She also met opposition leader Freeman Mbowe at Tanzania’s State House immediately after he was released from jail. Mbowe was arrested in July 2021 while organising a conference on constitutional reforms. He was in jail for more than 200 days.
However, the authoritarian streak in the ruling party remains. This is evident from the fact that some restrictions remain, including on public rallies.
It remains to be seen if Hassan can bring about radical democratic change in Tanzania if it threatens the dominance of the ruling party. Magufuli’s approach weakened the party’s ability to legitimately win elections. It made the party dependent on the police force and state machinery to silence dissent.
As the party’s chair, Hassan is trying to reverse this.
The informal sector: Hassan has set about trying to address the challenges faced by the country’s informal sector. This includes active participation in Generation Equality to ensure women’s participation in the economy. She has also insisted on fair tax reforms that would help formalise the informal sector.
But her efforts to address informal sector challenges have been hindered by both infrastructure and policy issues. Some of the hurdles include increasingly regular power cuts.
Hassan has also taken steps that have been criticised for harming the informal sector. These include high levies on mobile money transactions, which curtail small business growth.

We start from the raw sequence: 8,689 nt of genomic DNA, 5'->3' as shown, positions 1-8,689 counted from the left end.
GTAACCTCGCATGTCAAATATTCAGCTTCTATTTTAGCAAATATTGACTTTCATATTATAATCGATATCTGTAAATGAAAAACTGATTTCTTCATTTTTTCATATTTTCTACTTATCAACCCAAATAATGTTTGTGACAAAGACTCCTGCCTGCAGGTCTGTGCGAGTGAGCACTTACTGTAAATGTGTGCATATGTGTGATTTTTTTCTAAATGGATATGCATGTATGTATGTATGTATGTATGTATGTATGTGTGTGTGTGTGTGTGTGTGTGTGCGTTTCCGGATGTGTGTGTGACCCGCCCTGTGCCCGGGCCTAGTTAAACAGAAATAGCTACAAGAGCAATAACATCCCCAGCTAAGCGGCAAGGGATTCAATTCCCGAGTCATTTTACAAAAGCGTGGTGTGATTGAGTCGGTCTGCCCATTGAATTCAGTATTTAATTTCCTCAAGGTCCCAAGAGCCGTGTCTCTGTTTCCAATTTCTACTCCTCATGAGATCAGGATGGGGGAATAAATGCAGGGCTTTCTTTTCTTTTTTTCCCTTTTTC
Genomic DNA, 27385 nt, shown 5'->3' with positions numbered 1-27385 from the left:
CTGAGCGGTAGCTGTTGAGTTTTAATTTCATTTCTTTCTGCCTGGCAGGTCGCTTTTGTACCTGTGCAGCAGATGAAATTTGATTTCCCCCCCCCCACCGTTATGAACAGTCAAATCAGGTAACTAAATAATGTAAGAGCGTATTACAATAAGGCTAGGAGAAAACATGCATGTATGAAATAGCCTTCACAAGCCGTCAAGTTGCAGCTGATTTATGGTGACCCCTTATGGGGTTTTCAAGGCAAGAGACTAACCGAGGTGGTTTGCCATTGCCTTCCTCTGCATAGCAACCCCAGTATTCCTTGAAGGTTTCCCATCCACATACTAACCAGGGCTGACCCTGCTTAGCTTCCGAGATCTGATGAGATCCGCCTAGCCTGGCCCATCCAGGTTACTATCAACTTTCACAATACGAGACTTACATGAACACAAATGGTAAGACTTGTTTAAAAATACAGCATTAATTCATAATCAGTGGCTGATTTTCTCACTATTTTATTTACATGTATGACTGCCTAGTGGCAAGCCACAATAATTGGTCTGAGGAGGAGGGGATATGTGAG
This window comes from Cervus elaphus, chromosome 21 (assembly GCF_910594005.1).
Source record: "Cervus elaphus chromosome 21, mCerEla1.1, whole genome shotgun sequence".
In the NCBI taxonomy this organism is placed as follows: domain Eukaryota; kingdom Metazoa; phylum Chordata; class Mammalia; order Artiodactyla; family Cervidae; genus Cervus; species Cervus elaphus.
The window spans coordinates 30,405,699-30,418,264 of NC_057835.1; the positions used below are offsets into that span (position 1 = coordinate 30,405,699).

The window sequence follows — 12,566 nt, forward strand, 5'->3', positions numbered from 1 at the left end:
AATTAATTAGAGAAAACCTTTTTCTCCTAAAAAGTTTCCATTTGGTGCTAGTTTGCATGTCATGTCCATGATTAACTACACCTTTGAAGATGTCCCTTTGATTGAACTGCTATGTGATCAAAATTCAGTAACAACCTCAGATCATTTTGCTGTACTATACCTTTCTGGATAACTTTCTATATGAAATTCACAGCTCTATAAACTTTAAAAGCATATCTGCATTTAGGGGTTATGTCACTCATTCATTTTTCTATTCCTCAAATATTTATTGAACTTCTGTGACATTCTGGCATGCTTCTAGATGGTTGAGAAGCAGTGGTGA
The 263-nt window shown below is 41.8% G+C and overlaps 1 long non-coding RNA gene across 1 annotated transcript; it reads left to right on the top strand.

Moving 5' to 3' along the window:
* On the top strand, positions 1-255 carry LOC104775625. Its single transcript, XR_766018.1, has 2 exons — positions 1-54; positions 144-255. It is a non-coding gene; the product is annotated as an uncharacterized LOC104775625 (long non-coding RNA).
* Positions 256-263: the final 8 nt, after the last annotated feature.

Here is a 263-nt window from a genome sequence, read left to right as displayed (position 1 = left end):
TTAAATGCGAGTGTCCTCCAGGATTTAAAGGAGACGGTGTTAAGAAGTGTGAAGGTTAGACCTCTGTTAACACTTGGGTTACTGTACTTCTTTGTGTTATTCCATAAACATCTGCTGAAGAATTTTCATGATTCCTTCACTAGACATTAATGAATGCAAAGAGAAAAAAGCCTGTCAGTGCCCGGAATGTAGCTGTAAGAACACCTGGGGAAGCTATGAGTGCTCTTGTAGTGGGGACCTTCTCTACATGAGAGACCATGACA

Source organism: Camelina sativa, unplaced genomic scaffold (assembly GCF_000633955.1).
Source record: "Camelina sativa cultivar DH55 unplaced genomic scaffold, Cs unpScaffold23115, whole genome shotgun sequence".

In addition, her government has used force to remove street hawkers without providing them with alternatives.
Consolidating her team: To manage the politics of her party, Hassan has been building her own team.
She has had two cabinet reshuffles. Requiring the new team to swear into her administration was a subtle way of transferring ministerial loyalty from the former regime to hers.
Hassan has also dealt with dissenting voices from within the ruling party in parliament.
She forced the speaker – Job Ndugai – to resign, showing that she can discipline the party’s heavyweights. To further manage criticism from within the party, she appointed outspoken member of parliament Humphrey Polepole an ambassador to Malawi.
She has also hired a former journalist to lead the State House communication directorate. She is building an inner circle of professionals rather than of hardcore party loyalists.
Tanzanians have definitely seen change happen under Hassan. But what remains the same is the ruling party’s unwillingness to create a fair political playing field.
To realise real change, Hassan has to address legal structures, including draconian laws that facilitate discrimination. These include the Cybercrime Act, Media Services Act and the Anti-Corruption and Economic Crimes Act.
But doing so might be difficult given the current parliament’s loyalty to the past administration and its approach.
The real test of Hassan’s genuineness in wanting change will be in her allowing constitutional reforms. There is need for an overhaul of the existing constitution given its inability to provide checks and balances. It also gives enormous imperial powers to the president.
Delivering a new constitution that ensures accountability will give Hassan a legacy that endures beyond her presidential tenure.–The Conversation.
About the writer: Aikande Clement Kwayu is an independent researcher and honorary research fellow at the University of Wisconsin-Madison in the United States.